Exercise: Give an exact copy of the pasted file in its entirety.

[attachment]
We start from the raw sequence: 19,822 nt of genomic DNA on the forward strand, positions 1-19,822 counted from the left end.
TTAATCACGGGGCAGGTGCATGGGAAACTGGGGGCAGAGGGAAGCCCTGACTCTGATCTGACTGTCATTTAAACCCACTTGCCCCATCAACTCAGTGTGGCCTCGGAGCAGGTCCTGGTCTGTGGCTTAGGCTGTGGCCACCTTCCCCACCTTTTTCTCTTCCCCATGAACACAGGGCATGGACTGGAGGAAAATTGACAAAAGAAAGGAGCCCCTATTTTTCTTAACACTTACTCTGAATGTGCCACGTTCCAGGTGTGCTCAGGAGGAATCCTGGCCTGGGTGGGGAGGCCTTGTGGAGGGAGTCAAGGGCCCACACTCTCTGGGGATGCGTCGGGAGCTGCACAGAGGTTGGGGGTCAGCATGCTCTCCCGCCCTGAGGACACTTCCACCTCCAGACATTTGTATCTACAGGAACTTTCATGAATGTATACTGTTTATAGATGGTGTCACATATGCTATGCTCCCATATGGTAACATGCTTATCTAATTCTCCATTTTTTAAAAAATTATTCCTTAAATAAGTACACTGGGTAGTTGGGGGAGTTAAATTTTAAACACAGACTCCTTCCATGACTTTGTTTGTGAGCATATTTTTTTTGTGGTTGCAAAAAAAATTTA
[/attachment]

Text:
We start from the raw sequence: 19,822 nt of genomic DNA on the forward strand, positions 1-19,822 counted from the left end.
TTAATCACGGGGCAGGTGCATGGGAAACTGGGGGCAGAGGGAAGCCCTGACTCTGATCTGACTGTCATTTAAACCCACTTGCCCCATCAACTCAGTGTGGCCTCGGAGCAGGTCCTGGTCTGTGGCTTAGGCTGTGGCCACCTTCCCCACCTTTTTCTCTTCCCCATGAACACAGGGCATGGACTGGAGGAAAATTGACAAAAGAAAGGAGCCCCTATTTTTCTTAACACTTACTCTGAATGTGCCACGTTCCAGGTGTGCTCAGGAGGAATCCTGGCCTGGGTGGGGAGGCCTTGTGGAGGGAGTCAAGGGCCCACACTCTCTGGGGATGCGTCGGGAGCTGCACAGAGGTTGGGGGTCAGCATGCTCTCCCGCCCTGAGGACACTTCCACCTCCAGACATTTGTATCTACAGGAACTTTCATGAATGTATACTGTTTATAGATGGTGTCACATATGCTATGCTCCCATATGGTAACATGCTTATCTAATTCTCCATTTTTTAAAAAATTATTCCTTAAATAAGTACACTGGGTAGTTGGGGGAGTTAAATTTTAAACACAGACTCCTTCCATGACTTTGTTTGTGAGCATATTTTTTTTGTGGTTGCAAAAAAAATTTA